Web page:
From the top of an old sugar plantation overlooking most of the island, the wind is blowing strong yet peacefully, and the light continue to play games with the clouds and the grounds as it sets over us. The groom, one of my best friends, and the bridge both exchange heartfelt vows that bring tears. One highlight of the evening is a very moving flower lei exchange between families as they welcome each other into their lives. Along with being so happy for them, I thank them for creating this chance to reunite with so many college friends and enjoy an adventure of a lifetime here on Kauai.
Waimea Canyon was a bit of an afterthought. We’d heard it can get cloudy and wanted to use the morning before the wedding to see if the fog would cooperate. The other couples we’re staying with weren’t as interested in an early morning, so Andrew and I were left by ourselves and out the door by 7:00am.
As luck would have it, we stumble upon a chalkboard sign outside of an old warehouse en-route for coffee. Dark Roost is a small trailer humorously situated inside a oversized warehouse. We order lattes and listen to the Hawaiian roaster cooly tell us the story of how they came to be. Inspired, we buy a mug. Obviously.
The Canyon itself is very beautiful. We give each lookout the appropriate amount of oohs-and-ahhs before proceeding to the next. A Hawaiian guide shares some history. (Add facts about the wettest place on earth, Grand Canyon etc.)
Satisfied, Andrew and I lace up our sneakers and grab our backpack of Cliff bars and water to start our canyon hike. We’d found a quick out-and-back the night before, figuring we’d have only a few hours before the wedding. The eucalyptus dense woods smell of Tiger Balm and the single-track trail reminds me of training in Vermont. Unlike our hike along the Napali Coast, the ground is dry and the elevation gain minimal. We respond energetically with a pace that feels like we’re skipping through the woods.
An hour in, the trees clear, leaving us with the most breathtaking view of Waimea. We at once want to slowly appreciate the beauty surrounding us and excitedly race to see it all, as if beauty like this can’t possibly stay.
Together, we let the trail lead us the top of the falls marking the end of the hike before turning back to prepare for Drew & Kara’s wedding.
We learn to appreciate the finer parts of shave ice here on Kauai. The light and fluffy consistency that only the best shops seem to be able to achieve despite all using seemingly the same machine to make it. Homemade syrups from organic Hawaiian ingredients. Crowds of people outside trying to cool themselves off using these pop-shops as the best way to do it.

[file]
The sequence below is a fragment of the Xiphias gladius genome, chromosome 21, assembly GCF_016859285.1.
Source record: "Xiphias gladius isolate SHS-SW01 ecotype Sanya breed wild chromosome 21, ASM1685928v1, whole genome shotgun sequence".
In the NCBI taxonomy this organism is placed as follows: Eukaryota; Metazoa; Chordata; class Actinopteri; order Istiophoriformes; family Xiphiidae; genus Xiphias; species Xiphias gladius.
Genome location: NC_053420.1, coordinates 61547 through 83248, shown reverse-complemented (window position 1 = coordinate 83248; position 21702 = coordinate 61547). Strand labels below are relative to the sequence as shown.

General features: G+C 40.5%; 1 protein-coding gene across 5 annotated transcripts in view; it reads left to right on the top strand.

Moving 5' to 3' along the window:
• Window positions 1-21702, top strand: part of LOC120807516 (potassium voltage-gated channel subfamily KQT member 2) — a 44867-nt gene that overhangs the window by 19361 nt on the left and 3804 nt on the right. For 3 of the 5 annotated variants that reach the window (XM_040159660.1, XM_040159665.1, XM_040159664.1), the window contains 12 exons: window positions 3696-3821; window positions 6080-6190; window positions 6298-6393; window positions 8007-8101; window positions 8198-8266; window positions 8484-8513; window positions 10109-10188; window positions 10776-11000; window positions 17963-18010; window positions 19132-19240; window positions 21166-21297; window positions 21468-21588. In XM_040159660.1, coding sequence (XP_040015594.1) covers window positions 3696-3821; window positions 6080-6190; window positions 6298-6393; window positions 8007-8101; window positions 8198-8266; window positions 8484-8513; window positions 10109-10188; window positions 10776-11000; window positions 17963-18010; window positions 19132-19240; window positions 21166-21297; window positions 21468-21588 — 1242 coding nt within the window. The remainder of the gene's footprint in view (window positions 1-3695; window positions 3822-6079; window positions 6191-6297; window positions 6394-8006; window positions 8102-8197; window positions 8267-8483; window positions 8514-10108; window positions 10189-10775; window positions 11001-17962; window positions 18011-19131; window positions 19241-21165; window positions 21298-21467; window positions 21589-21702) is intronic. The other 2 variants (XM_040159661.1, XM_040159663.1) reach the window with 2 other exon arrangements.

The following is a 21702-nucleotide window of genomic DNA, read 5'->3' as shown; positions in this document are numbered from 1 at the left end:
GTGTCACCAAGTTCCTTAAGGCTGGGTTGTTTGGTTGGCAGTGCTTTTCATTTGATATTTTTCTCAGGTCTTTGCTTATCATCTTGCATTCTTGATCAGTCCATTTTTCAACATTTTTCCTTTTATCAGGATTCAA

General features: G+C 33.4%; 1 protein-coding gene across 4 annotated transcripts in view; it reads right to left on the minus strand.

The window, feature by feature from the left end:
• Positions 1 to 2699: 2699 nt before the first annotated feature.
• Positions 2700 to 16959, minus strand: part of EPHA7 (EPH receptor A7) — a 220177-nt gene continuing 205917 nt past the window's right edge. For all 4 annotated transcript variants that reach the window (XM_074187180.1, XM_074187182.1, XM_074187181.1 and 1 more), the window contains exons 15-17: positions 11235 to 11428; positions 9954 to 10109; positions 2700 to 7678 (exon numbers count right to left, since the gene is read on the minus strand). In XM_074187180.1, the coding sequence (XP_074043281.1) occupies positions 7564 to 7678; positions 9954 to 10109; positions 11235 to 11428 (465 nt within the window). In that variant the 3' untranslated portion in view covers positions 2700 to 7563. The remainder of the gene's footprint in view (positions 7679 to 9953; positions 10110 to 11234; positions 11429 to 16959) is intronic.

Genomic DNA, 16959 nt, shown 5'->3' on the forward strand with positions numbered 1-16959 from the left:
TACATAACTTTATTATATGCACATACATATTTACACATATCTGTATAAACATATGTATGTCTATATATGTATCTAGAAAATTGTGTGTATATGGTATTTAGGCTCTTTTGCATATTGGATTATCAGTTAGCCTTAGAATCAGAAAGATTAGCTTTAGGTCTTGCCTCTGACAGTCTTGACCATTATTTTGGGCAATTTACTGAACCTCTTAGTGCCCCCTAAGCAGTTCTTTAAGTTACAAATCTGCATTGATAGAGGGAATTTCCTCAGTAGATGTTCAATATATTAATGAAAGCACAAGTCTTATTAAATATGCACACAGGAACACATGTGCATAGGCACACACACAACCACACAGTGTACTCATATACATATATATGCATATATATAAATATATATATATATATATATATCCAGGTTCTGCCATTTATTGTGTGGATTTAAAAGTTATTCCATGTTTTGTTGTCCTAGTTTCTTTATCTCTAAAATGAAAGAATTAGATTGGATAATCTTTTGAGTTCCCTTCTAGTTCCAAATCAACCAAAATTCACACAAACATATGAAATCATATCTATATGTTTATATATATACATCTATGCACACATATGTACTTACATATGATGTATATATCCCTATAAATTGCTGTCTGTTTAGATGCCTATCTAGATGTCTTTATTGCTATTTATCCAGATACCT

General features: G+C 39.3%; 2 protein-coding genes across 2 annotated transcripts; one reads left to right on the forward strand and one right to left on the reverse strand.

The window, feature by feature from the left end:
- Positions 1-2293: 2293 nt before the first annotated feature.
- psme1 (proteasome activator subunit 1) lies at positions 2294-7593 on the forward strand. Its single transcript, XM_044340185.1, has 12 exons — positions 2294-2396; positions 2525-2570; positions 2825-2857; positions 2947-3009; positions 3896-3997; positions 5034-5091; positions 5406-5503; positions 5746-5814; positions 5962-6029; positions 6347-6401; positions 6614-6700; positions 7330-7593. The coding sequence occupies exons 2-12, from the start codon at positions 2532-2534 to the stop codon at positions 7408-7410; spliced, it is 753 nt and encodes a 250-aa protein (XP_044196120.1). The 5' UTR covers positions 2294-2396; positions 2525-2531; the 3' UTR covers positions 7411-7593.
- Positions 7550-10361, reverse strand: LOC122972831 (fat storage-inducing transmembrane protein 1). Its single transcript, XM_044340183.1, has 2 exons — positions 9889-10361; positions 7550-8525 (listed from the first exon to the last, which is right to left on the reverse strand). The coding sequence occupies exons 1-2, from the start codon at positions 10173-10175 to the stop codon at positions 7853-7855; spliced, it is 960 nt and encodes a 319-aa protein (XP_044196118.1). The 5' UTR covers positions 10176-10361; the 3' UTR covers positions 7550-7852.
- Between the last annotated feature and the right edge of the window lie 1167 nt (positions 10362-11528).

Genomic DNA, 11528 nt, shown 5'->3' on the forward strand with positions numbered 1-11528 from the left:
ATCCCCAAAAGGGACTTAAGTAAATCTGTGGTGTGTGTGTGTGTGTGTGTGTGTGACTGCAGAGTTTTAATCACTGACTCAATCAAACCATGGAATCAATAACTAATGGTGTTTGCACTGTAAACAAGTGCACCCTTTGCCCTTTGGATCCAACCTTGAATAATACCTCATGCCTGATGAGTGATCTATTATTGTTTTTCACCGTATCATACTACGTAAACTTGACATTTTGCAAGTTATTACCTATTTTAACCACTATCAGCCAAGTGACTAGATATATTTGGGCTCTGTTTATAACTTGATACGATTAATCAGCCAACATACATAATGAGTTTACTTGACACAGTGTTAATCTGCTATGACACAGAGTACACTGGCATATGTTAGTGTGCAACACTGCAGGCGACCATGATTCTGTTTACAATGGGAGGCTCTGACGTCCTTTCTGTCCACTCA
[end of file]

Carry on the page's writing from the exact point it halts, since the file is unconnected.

We try shave ice from many highly reputable locations on the island: Hee Fat General Store, Wailua Shave Ice, Uncle’s, and Koloa Shave Ice. I think my favorite is from the Wailua, while Lindsey’s is from Hee Fat. Both are delicious and easily #1 and #2 in our minds.
We wake up for an early easy hike to some nearby tide pools named Queen’s Bath in Princeville. We get to the trail right when they “open”, although there really isn’t any opening and closing of the baths (or the hike). We are back in the mud and immediately reminded of our Hanakapi’ai falls hike, except this time we’re in our bathing suits and sandals.
The trail isn’t obvious as the mud has washed much of the easy trail indicators away, and we end up on an old trail. We assume it can’t be too hard, so we forge onwards. We find small ropes down a cliff side, and we’re happy there’s at least something to hold on to as we slip down the muddy hillside. We are grateful for every tree root that we can use for support as we repel down. Although this make it seem like a controlled decent, I feel it was probably anything but.
By the bottom, due to a healthy fear of heights and a fair amount of exertion, I’m in a full sweat. It takes a little time to calm my heart rate, after which a dip in one of the tide pools is exactly what’s needed. The crashing waves along the side of the tide pool, the fish swimming through the perfectly clear water, and refreshing temperature of the tide pool made it all seem a little more worthwhile.
A highlight that capped our day of relaxation at the St. Regis Princeville was the opportunity to saber a bottle of champagne. We had heard that at 7pm, a bottle of champagne was to be sabered at the bar, so at 6:30 we venture over, grab a cocktail, and find our seats to enjoy the spectacle.
Like a good tourist, we ask the man who just completed the sabering deed if he would pose for a picture with us. He did one better and asked if we wanted to come with him to saber our own bottle. Yes! There was no doubt that this is what we wanted. After some quick instruction he hands me the bottle of champagne and the saber, directs me to the edge of the balcony, and lets me work my magic.
I successful saber, pour some champagne into flutes for Lindsey and myself, and thank the saber master many times over. Lindsey and I are left on a balcony overlooking the ocean together sipping our freshly sabered champagne, watching the sunset.
The Dolphin is the name of a restaurant in Hanalei that has been around for 30 years and is clearly a favorite of the locals. When we ask where to go to dinner, Dolphin is a name that seems to appear in everyone’s list. So we go.